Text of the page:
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Functional harmony in jazz

Tonal harmony based on major and minor keys is usually called functional harmony. The most important functions of the chords are subdominant, dominant, and tonic (S, D, T). They are usually represented by scale degrees II/IV, V, and I, but other degrees can be substituted for them as well. Tonal harmony without these main functions is called modal harmony.

Why is the subdominant a fourth degree in classical music and a second degree in jazz?

On the surface, this sometimes confusing difference seems like a matter of taste, but there is solid background for it. Theory teaching in classical music traditionally builds on triad harmony; the cadence IV - V - I is a prototype of the S-D-T phenomenon. Jazz and popular music, however, are based on harmonies with four-note chords; there the corresponding cadence S-D-T is in the form II-V-I. What is essential here is the tonic included in the subdominant chord which moves to the leading note and back. Therefore, in triad harmony, the second degree, lacking this decisive note, is not suitable for a basic subdominant. In harmonies with four-note chords, either degree would do, but the second degree with a stronger tonic movement is more common (see above).

Subdominants (IV and IIm7) in harmonies with three- and four-note chords

The development of the independent status of the second degree four-note chord is an interesting phenomenon in both classical music and jazz. In 19th century romantic music, the more and more general subdominant four-note chord was called a sixth (IV6 or L6), also in the general inversion with the second degree note in the bass. The same course is evident in jazz history; Dizzy Gillespie and Thelonius Monk called the minor scale second-degree chord a fourth-degree minor six with the six in the bass (for example, Fm6/D) instead of today's half-diminished chord (Dm7b5).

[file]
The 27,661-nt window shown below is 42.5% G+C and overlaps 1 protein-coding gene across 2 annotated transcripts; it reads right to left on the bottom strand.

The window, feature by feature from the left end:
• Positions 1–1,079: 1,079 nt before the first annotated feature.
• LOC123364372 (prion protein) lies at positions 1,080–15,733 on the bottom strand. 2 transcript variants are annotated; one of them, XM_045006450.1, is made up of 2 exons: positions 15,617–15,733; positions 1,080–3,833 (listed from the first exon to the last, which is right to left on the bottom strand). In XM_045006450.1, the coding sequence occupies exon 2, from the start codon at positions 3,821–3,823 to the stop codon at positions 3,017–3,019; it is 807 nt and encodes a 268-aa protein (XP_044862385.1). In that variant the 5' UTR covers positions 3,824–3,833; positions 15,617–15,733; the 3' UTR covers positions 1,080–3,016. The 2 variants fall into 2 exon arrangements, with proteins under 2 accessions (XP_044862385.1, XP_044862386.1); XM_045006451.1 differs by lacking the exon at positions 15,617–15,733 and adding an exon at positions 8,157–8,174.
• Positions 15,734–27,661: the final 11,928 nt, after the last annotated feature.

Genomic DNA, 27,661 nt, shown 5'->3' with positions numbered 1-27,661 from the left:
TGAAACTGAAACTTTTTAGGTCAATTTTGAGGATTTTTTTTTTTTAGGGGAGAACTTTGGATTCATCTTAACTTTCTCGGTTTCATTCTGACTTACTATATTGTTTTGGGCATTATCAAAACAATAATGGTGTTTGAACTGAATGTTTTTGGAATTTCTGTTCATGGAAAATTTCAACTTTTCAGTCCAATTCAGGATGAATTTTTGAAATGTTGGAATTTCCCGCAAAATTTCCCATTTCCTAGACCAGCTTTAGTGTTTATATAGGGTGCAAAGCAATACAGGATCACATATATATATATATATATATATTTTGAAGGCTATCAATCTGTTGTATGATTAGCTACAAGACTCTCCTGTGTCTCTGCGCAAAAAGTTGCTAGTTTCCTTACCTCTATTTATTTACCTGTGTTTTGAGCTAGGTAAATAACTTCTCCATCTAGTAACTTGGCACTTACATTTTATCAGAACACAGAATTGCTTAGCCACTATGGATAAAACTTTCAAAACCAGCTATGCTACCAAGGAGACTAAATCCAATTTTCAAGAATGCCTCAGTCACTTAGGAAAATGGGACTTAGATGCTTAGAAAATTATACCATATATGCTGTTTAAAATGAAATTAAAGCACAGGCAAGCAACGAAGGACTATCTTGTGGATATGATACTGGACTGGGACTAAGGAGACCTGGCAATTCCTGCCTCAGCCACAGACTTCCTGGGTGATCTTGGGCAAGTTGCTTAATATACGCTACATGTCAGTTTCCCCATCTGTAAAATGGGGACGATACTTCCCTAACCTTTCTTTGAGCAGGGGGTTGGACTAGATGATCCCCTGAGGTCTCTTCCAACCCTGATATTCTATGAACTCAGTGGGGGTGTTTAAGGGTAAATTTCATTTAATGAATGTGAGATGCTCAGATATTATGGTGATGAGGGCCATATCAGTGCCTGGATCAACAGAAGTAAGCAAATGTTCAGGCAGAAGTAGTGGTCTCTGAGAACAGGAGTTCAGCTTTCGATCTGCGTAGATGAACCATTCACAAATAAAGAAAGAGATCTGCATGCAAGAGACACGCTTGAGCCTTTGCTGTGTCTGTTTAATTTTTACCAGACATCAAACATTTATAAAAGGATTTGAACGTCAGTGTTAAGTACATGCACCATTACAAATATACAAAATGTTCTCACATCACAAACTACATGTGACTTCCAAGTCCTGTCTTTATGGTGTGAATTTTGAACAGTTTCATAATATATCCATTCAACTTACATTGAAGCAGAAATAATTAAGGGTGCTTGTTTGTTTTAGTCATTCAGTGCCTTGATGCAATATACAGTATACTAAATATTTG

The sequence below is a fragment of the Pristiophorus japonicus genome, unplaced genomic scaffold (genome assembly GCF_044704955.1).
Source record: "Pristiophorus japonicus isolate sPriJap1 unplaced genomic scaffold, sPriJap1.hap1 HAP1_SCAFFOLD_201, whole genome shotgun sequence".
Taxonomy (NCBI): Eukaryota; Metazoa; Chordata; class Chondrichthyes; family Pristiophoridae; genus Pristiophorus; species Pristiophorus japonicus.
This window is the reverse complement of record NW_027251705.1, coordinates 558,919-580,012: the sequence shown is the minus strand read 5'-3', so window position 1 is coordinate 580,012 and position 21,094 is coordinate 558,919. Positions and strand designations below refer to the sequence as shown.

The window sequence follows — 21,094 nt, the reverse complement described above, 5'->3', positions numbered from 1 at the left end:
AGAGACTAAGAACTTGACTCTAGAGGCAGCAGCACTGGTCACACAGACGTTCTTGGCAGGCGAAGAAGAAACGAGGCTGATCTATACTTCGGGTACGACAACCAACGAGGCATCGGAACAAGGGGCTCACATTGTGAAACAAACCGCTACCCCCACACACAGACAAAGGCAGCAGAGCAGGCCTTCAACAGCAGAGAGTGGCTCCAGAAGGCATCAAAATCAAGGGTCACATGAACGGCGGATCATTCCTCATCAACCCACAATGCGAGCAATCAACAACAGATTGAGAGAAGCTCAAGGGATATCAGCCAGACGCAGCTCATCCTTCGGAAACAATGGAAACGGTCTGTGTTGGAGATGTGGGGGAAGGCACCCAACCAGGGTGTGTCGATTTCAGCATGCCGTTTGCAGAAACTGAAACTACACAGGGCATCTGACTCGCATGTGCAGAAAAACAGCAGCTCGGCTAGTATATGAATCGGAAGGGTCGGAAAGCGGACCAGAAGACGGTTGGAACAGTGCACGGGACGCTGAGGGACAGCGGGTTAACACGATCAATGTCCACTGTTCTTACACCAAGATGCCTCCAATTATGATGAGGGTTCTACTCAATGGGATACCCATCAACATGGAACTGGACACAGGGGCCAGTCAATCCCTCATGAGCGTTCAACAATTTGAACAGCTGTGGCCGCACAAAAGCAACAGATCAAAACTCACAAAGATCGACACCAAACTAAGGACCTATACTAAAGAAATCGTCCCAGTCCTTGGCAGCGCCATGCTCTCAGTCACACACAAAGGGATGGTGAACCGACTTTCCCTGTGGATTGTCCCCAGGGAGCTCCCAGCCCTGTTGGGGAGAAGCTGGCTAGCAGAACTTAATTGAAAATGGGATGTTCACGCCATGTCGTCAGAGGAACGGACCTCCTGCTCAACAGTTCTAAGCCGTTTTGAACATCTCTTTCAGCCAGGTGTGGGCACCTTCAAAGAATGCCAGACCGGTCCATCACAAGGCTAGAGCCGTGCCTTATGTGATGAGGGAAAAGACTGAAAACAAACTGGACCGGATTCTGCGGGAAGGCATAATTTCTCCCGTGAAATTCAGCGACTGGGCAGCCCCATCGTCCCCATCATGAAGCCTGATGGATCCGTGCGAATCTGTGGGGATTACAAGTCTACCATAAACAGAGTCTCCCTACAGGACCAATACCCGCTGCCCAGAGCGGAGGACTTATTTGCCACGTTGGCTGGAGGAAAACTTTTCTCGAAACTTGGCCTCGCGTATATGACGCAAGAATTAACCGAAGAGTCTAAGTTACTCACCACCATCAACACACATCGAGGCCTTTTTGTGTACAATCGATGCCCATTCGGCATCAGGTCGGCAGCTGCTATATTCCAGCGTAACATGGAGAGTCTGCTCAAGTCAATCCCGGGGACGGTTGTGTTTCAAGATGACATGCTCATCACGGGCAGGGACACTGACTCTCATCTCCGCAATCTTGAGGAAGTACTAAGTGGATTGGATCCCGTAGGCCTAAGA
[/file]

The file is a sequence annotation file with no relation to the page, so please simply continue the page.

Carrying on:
Alternative dominants

The following example shows how the minor seventh and its three substitute chords resolve into a tonic triad. The fifth-degree dominant and its tritone substitution Vs (s = substitution) can be considered equally strong as, in both chords, the tritone tension between the dominant chord third and seventh resolves chromatically on both sides. In the relative (Vr) bVII and VII dominant chords, the tritone resolves chromatically only on one side, which makes the resolution weaker. Of these two, bVII is stronger, since it displays the most characteristic resolution for a dominant chord, resolution of a seventh downwards. The corresponding phenomenon in classical music is deceptive resolution V-VI (in a major key) or V-bVI (in a minor key).

Strong root movements

The classification of strength above can be applied to all intervals. All movements in the example are either fourths or seconds. They are usually considered stronger than thirds, which are classified as weak. The following table describes root movement. The first category is the strongest:

4 up V7 m2 down bII7 (Vs)
2. s2 up bVII7 (Vr) 4 down IV
3. p2 up VII7 (Vr) s2 down II

The table also includes the fourth and the major second downwards, which are strong movements but do not usually substitute the dominant. The fourth and the second degree are typical subdominant degrees; movement from them to the tonic is called a plagal cadence.

Root movement strengths can be utilized in harmonization, partly also in modal harmonies, which do not include clear subdominants or dominants. In almost all Western music, movement strengthens towards the end (cadence). Harmonization, according to this principle, is usually considered to be strengthening the structure and form of music.